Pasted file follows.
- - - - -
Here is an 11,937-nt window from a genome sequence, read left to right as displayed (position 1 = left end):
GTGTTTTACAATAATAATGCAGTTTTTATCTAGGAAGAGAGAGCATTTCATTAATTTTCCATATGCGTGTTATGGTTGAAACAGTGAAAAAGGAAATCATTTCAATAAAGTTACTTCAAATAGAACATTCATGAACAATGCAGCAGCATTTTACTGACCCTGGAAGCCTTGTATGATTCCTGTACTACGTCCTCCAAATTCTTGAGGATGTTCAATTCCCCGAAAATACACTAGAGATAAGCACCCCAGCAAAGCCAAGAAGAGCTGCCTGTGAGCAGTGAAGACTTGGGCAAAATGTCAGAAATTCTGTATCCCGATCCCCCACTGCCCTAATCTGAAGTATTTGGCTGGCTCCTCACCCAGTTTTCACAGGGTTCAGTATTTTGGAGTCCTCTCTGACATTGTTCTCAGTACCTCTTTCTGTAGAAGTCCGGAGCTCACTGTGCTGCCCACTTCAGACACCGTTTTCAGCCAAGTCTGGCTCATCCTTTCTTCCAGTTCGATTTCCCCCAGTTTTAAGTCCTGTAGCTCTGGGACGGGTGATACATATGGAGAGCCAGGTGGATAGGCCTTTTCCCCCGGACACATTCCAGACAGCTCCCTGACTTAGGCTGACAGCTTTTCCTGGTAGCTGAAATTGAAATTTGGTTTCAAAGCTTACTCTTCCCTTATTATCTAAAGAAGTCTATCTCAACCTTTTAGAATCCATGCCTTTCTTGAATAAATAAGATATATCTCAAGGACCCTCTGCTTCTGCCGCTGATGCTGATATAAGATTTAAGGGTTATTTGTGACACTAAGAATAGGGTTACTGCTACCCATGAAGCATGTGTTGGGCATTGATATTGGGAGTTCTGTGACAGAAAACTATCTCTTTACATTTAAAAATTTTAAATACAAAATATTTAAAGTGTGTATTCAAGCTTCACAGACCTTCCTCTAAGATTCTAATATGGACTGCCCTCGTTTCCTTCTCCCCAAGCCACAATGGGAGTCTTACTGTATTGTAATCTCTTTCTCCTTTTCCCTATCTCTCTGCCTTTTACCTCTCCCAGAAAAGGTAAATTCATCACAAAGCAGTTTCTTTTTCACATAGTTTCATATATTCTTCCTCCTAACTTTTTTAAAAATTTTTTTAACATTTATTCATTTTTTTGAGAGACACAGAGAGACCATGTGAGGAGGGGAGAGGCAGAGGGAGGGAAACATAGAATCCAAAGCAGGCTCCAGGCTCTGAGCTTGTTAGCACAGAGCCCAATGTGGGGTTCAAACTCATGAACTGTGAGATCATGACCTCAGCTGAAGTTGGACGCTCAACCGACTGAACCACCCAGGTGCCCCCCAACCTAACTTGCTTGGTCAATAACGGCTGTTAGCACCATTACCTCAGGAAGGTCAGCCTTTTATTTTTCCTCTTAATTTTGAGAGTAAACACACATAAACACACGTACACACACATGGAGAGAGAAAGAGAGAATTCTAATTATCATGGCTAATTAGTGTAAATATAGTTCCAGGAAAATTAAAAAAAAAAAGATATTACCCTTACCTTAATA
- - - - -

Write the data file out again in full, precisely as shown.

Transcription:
Here is an 11,937-nt window from a genome sequence, read left to right as displayed (position 1 = left end):
GTGTTTTACAATAATAATGCAGTTTTTATCTAGGAAGAGAGAGCATTTCATTAATTTTCCATATGCGTGTTATGGTTGAAACAGTGAAAAAGGAAATCATTTCAATAAAGTTACTTCAAATAGAACATTCATGAACAATGCAGCAGCATTTTACTGACCCTGGAAGCCTTGTATGATTCCTGTACTACGTCCTCCAAATTCTTGAGGATGTTCAATTCCCCGAAAATACACTAGAGATAAGCACCCCAGCAAAGCCAAGAAGAGCTGCCTGTGAGCAGTGAAGACTTGGGCAAAATGTCAGAAATTCTGTATCCCGATCCCCCACTGCCCTAATCTGAAGTATTTGGCTGGCTCCTCACCCAGTTTTCACAGGGTTCAGTATTTTGGAGTCCTCTCTGACATTGTTCTCAGTACCTCTTTCTGTAGAAGTCCGGAGCTCACTGTGCTGCCCACTTCAGACACCGTTTTCAGCCAAGTCTGGCTCATCCTTTCTTCCAGTTCGATTTCCCCCAGTTTTAAGTCCTGTAGCTCTGGGACGGGTGATACATATGGAGAGCCAGGTGGATAGGCCTTTTCCCCCGGACACATTCCAGACAGCTCCCTGACTTAGGCTGACAGCTTTTCCTGGTAGCTGAAATTGAAATTTGGTTTCAAAGCTTACTCTTCCCTTATTATCTAAAGAAGTCTATCTCAACCTTTTAGAATCCATGCCTTTCTTGAATAAATAAGATATATCTCAAGGACCCTCTGCTTCTGCCGCTGATGCTGATATAAGATTTAAGGGTTATTTGTGACACTAAGAATAGGGTTACTGCTACCCATGAAGCATGTGTTGGGCATTGATATTGGGAGTTCTGTGACAGAAAACTATCTCTTTACATTTAAAAATTTTAAATACAAAATATTTAAAGTGTGTATTCAAGCTTCACAGACCTTCCTCTAAGATTCTAATATGGACTGCCCTCGTTTCCTTCTCCCCAAGCCACAATGGGAGTCTTACTGTATTGTAATCTCTTTCTCCTTTTCCCTATCTCTCTGCCTTTTACCTCTCCCAGAAAAGGTAAATTCATCACAAAGCAGTTTCTTTTTCACATAGTTTCATATATTCTTCCTCCTAACTTTTTTAAAAATTTTTTTAACATTTATTCATTTTTTTGAGAGACACAGAGAGACCATGTGAGGAGGGGAGAGGCAGAGGGAGGGAAACATAGAATCCAAAGCAGGCTCCAGGCTCTGAGCTTGTTAGCACAGAGCCCAATGTGGGGTTCAAACTCATGAACTGTGAGATCATGACCTCAGCTGAAGTTGGACGCTCAACCGACTGAACCACCCAGGTGCCCCCCAACCTAACTTGCTTGGTCAATAACGGCTGTTAGCACCATTACCTCAGGAAGGTCAGCCTTTTATTTTTCCTCTTAATTTTGAGAGTAAACACACATAAACACACGTACACACACATGGAGAGAGAAAGAGAGAATTCTAATTATCATGGCTAATTAGTGTAAATATAGTTCCAGGAAAATTAAAAAAAAAAAGATATTACCCTTACCTTAATA